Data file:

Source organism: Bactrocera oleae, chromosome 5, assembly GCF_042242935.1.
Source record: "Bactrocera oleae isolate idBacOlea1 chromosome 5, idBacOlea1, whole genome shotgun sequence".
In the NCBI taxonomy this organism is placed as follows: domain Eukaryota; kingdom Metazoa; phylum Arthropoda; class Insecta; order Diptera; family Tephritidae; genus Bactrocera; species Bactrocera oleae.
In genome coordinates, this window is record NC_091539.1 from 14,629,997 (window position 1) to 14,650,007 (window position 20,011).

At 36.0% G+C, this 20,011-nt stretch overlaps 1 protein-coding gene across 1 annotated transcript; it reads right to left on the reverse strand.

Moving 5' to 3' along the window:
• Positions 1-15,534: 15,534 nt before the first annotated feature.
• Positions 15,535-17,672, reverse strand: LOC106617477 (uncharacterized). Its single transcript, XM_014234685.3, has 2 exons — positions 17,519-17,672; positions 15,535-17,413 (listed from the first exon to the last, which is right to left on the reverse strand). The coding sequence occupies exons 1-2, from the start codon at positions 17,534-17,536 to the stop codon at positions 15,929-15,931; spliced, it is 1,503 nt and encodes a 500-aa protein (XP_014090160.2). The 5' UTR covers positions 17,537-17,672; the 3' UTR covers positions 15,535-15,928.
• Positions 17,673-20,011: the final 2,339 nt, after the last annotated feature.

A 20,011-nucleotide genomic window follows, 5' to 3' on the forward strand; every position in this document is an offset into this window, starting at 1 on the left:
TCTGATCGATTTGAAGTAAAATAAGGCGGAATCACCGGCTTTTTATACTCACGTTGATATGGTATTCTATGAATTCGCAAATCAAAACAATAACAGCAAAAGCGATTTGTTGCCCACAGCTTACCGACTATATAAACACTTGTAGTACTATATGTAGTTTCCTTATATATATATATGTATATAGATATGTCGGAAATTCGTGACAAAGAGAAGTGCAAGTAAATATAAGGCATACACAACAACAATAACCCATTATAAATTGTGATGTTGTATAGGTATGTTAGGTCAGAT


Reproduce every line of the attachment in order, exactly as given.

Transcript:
Source organism: Bactrocera oleae, chromosome 5, assembly GCF_042242935.1.
Source record: "Bactrocera oleae isolate idBacOlea1 chromosome 5, idBacOlea1, whole genome shotgun sequence".
In the NCBI taxonomy this organism is placed as follows: domain Eukaryota; kingdom Metazoa; phylum Arthropoda; class Insecta; order Diptera; family Tephritidae; genus Bactrocera; species Bactrocera oleae.
In genome coordinates, this window is record NC_091539.1 from 14,629,997 (window position 1) to 14,650,007 (window position 20,011).

At 36.0% G+C, this 20,011-nt stretch overlaps 1 protein-coding gene across 1 annotated transcript; it reads right to left on the reverse strand.

Moving 5' to 3' along the window:
• Positions 1-15,534: 15,534 nt before the first annotated feature.
• Positions 15,535-17,672, reverse strand: LOC106617477 (uncharacterized). Its single transcript, XM_014234685.3, has 2 exons — positions 17,519-17,672; positions 15,535-17,413 (listed from the first exon to the last, which is right to left on the reverse strand). The coding sequence occupies exons 1-2, from the start codon at positions 17,534-17,536 to the stop codon at positions 15,929-15,931; spliced, it is 1,503 nt and encodes a 500-aa protein (XP_014090160.2). The 5' UTR covers positions 17,537-17,672; the 3' UTR covers positions 15,535-15,928.
• Positions 17,673-20,011: the final 2,339 nt, after the last annotated feature.

A 20,011-nucleotide genomic window follows, 5' to 3' on the forward strand; every position in this document is an offset into this window, starting at 1 on the left:
TCTGATCGATTTGAAGTAAAATAAGGCGGAATCACCGGCTTTTTATACTCACGTTGATATGGTATTCTATGAATTCGCAAATCAAAACAATAACAGCAAAAGCGATTTGTTGCCCACAGCTTACCGACTATATAAACACTTGTAGTACTATATGTAGTTTCCTTATATATATATATGTATATAGATATGTCGGAAATTCGTGACAAAGAGAAGTGCAAGTAAATATAAGGCATACACAACAACAATAACCCATTATAAATTGTGATGTTGTATAGGTATGTTAGGTCAGAT